«C’est que ON COMPREND PAS DU TOUT CE QUE C’EST QUE LA PHILOSOPHIE QUAND ON LA DÉFINIT SIMPLEMENT COMME UN ART… OU, UNE DISCIPLINE DES CONCEPTS… et pourtant elle est cela… C’est alors que je me raccroche à ce que l’on disait la dernière fois sur Nietzsche, mais la philosophie, c’est bien autre chose, parce que un concept, si vous traitez un concept tout seul, bon, ça a pas grand intérêt, c’est satisfaisant pour l’intelligence et puis voilà, et encore il faut aimer… comme ça. Mais, à mon avis, jamais les concept N’ONT ÉTÉ SÉPARABLES de deux autres choses, et ces deux autres choses, il faut les appeler, ne serait ce que pour l’harmonie de la comparaison, il faut les appeler des affects et des percepts. Et un concept, c’est zéro, mais zéro, zéro, zéro, si ça ne change pas la nature de vos affects. Premièrement et deuxièmement, si ça ne vous apporte pas de nouveaux percepts… Qu’est ce que ça veut dire ? Sentez que c’est très nietzschéen, là… Donc un concept, supposons, c’est quelque chose d’intelligible, c’est une intelligibilité… Je dis : tout concept doit être référé à un affect, et à tout concept, il faut demander… quels nouveaux affects m’apportes-tu ? Mais, ce serait rien ça encore, et vous verrez, il faut , seulement il le dit pas, vous avez un concept, bon, il ne le dit pas, les nouveaux affects qu’il apporte. C’est à vous… Les concepts, ils sont de différentes sortes, ils peuvent êtres SCIENTIFIQUES, ils peuvent être PHILOSOPHIQUES. Bon, j’entre pas dans la question : quelle différence y a, mettons, voilà… mais de toute manière, même quand c’est des concepts, scientifiques… tant que nous ne savons pas ce que ça change dans nos affects, on n’a pas encore compris le sens du concept. Je dirai qu’est-ce que c’est, la question, si je reprenais la question du sens ? Qu’est-ce ça veut dire le sens, le sens d’une proposition ? POUR TROUVER LE SENS D’UNE PROPOSITION, à mon avis, IL FAUT D’ABORD LA RAMENER À UN CONCEPT… ou il faut désigner le concept dont elle dépend, et ensuite, il faut découvrir deux choses : à quels affects ce concept est lié et qu’est-ce que ce concept me fait percevoir ? Sous entendu, que je ne percevais pas avant de cette façon.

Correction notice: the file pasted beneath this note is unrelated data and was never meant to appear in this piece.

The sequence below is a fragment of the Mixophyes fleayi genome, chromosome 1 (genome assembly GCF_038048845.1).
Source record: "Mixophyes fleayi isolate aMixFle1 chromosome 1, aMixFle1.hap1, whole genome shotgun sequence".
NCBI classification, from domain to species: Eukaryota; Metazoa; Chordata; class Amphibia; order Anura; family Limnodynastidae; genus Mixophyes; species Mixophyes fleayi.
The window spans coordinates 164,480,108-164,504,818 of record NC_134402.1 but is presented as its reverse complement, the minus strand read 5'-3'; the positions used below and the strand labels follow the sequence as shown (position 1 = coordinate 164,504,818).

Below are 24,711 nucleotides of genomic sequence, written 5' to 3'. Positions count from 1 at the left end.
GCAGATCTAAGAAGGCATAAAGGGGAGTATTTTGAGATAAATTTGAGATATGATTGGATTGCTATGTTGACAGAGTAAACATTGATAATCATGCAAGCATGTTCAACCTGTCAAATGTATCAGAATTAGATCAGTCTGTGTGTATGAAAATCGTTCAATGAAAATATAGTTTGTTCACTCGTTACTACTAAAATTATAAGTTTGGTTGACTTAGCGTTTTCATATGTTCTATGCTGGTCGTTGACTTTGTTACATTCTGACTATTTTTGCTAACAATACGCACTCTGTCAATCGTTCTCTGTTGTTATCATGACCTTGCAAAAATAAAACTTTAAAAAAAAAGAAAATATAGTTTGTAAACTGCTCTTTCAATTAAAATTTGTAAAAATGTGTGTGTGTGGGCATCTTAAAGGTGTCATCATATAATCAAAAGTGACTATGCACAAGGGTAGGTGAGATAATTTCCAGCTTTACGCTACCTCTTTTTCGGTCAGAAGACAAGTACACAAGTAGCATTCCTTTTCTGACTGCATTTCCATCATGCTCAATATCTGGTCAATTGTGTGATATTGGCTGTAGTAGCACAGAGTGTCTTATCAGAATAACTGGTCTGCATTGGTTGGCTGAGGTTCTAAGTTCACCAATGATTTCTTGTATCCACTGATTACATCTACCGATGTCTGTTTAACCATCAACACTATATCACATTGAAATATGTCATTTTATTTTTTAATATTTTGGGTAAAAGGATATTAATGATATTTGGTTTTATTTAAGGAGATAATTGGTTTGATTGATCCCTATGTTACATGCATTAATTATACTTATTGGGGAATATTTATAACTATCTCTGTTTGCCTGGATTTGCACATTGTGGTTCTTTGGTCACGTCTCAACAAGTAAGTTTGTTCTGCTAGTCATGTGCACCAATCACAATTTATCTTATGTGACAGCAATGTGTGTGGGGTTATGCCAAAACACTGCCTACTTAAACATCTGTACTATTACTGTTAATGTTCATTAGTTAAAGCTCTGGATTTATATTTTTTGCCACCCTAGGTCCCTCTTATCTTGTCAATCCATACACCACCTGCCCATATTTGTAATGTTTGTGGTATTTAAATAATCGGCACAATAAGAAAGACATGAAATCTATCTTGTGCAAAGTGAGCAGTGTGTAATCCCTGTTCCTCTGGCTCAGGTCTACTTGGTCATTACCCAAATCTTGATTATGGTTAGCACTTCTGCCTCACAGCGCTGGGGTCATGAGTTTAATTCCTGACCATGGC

En d’autres termes, TOUT CONCEPT EST INSÉPARABLE D’UN AFFECT ET D’UN PERCEPT… ou de plusieurs. Je veux dire : ce que vous êtes en droit de demander à la philosophie, si la philosophie vous intéresse, c’est que, lorsque l’on vous propose, ou ce que vous êtes en droit de demander à la science, également, c’est de vous donner, de vous inspirer de nouveaux affects, car de toutes manières elle le fera, même si vous ne le savez pas, alors il vaut mieux le savoir… et vous faire percevoir de nouvelles choses, vous inspirer de nouveaux affects. Là, je voudrais prendre des formules, des formules très fréquentes chez certains philosophes, c’est : augmenter, finalement, c’est augmenter, votre puissance d’exister… j’emploie là, comme un terme qui serait comme commun à Nietzsche et à… et à Spinoza : modifier votre puissance d’exister . (…)».